Skip to content

Struggling At Work? How COVID-19 Has Forced Mental Health To The Top Of The Agenda

COVID-19 is having a massive impact on employee mental health and wellbeing. Could companies be doing more to deal with the crisis?
COVID-19 is having a massive impact on employee mental health and wellbeing. Could companies be doing more to deal with the crisis?
  • Mental illnesses such as depression and anxiety costs businesses billions each year
  • Help your employees by investing in wellbeing programs and company benefits
  • Keep talking – kindness and empathy can go a long way

Through the radical changes in employees´ work and personal lives, and increased uncertainty about the future, COVID-19 is having a massive impact on employee wellbeing, especially on mental health.

With 2021 bringing the arrival of further lockdowns across the globe, this feeling of uncertainty was only prolonged further. January is always seen as the most miserable time of year, and this year was no different. Google search data claimed searches such as ‘signs of burnout’ jumped by 24% in the first weeks of January – highlighting just how much people may be struggling with their wellbeing.

Historically, employee health and wellbeing has often been an afterthought for businesses. However, there is no doubt that the pandemic has pushed it to the top of the agenda. There are many reasons for this, and some ways in which you can help those around you who are struggling at work.

One of the biggest changes has been the switch in working environments for millions of people. Overnight, offices shut, and people were forced to work from home. Many have been juggling home schooling, cramped spaces, and even noisy flatmates – all whilst trying to hold down their day jobs.

As well as worrying about catching COVID-19, it is clear that each individual has had to endure major upheaval both personally and professionally. This is not only detrimental to the individual, but the impact on businesses will also be severe.

“Poor mental health will lead to a decrease in employee satisfaction and commitment, and an increase in deviant behaviour” says “Poor mental health will lead to a decrease in employee satisfaction and commitment, and an increase in deviant behaviour,” says Dr. Argyro Avgoustaki Professor of Management at ESCP Business School. “They will also experience negative firm outcomes such as lower productivity, sales, and financial performance”.

According to the Mental Health Foundation, a staggering 70 million work days are being lost each year in the UK due to sick leave being taken due to mental health concerns. This is costing employers approximately £2.4 billion per year.

So could companies be doing more to deal with this mental health crisis? According to a recent report, only a third of businesses are concerned about the impact of lockdowns on employee mental health, and only a quarter of businesses are actually providing mental health support to employees during the pandemic.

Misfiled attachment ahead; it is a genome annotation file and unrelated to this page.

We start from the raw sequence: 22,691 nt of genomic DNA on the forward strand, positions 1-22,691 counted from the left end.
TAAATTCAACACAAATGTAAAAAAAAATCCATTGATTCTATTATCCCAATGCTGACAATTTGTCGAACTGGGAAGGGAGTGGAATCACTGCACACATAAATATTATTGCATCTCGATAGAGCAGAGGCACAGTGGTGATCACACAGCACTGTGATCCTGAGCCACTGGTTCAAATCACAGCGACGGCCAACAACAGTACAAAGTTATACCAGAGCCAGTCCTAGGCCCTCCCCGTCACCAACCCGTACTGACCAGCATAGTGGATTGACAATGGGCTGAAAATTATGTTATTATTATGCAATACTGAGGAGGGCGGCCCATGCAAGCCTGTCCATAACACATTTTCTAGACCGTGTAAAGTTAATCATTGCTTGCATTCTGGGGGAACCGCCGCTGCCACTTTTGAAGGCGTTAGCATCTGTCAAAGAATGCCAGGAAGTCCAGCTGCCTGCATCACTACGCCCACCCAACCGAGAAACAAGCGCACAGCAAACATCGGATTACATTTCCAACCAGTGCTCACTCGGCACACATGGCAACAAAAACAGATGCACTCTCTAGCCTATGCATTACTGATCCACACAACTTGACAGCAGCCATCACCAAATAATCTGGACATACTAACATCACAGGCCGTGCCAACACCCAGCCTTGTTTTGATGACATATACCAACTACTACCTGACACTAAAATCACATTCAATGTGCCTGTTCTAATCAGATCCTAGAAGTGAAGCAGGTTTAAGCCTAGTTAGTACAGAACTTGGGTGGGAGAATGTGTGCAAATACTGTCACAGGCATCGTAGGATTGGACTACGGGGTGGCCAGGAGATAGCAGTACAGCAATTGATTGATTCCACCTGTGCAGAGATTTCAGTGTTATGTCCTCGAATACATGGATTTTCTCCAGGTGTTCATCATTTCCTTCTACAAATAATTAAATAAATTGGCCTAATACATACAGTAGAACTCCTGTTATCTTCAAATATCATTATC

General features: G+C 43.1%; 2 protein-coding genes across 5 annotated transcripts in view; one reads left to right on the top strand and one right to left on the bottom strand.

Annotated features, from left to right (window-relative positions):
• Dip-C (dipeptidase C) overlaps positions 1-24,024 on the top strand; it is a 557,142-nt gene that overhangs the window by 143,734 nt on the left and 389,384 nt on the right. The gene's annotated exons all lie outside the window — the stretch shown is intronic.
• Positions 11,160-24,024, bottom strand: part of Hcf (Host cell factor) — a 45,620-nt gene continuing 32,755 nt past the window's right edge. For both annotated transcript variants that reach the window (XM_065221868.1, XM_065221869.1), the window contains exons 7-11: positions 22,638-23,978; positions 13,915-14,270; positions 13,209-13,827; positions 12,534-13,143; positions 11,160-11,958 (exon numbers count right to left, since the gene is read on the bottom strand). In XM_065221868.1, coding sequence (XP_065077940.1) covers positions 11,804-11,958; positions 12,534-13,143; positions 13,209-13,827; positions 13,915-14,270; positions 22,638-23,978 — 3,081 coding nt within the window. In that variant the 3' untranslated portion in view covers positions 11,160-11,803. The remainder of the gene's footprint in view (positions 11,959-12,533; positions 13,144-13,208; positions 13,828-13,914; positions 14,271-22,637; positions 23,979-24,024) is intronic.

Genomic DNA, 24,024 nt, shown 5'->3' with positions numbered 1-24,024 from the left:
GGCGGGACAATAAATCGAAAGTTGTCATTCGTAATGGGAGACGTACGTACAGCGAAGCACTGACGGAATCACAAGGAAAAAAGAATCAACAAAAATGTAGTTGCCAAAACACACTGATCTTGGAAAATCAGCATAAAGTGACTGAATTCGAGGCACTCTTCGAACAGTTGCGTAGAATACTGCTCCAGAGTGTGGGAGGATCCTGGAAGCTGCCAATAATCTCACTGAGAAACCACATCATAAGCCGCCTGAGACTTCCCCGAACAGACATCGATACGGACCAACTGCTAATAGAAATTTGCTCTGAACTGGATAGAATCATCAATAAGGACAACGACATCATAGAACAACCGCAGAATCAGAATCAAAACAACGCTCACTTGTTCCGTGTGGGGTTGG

But this doesn’t have to be the case – and there are ways to ensure you can help your employees during this difficult time.

Dr. Avgoustaki suggests that if an employee expresses feelings of stress, depression or anxiety, there must be a number of mechanisms in place in order to address these issues, and managers must be able to understand their employees on an individual basis. “The times when employers could rely on a one-size-fits all approach are ending, with employees progressively requiring and employers offering more customized arrangements,” she says, advising that, supporting employee mental health and well-being should not just be for times of crisis, but as part of a long-term strategy within organisations.

For example, Dr. Avgoustaki believes that HR should offer wellness programs that include mental health benefits to help ensure employees have access to the type of care needed to prevent, treat, or manage psychological distress and burnout. Companies should also consider that people’s priorities have changed since the pandemic. Potential and current employees now value different perks and benefits in their work, for example; flexible working hours, access to sufficient technology, and wellbeing programs are seen to be significantly more important to people than the more basic employment perks of free food and drink in the office, for example.

And offering such incentives and support could return fantastic results. By taking note of the changes in people’s lifestyles and, subsequently, their preferences and values so that they can provide more tailored benefit packages, organisations will be better able to not only retain staff, but gain a competitive edge.

At the very core though, it is all about kindness. Dr Avgoustaki emphasises that in the virtual world we currently live in, it is sometimes hard to understand what people are going through ‘behind the scenes’. She advises that checking in with employees, staying engaged with them and asking questions – even a simple “how are you?” can go a long way.

We live in an unprecedented time and no one is certain as to what the future holds. What is certain though is that employees will need much greater long-term support from their employers as they continue to work in unstable or uncomfortable environments. This is not only crucial to individual success, but also for businesses as a whole.

Leave a Reply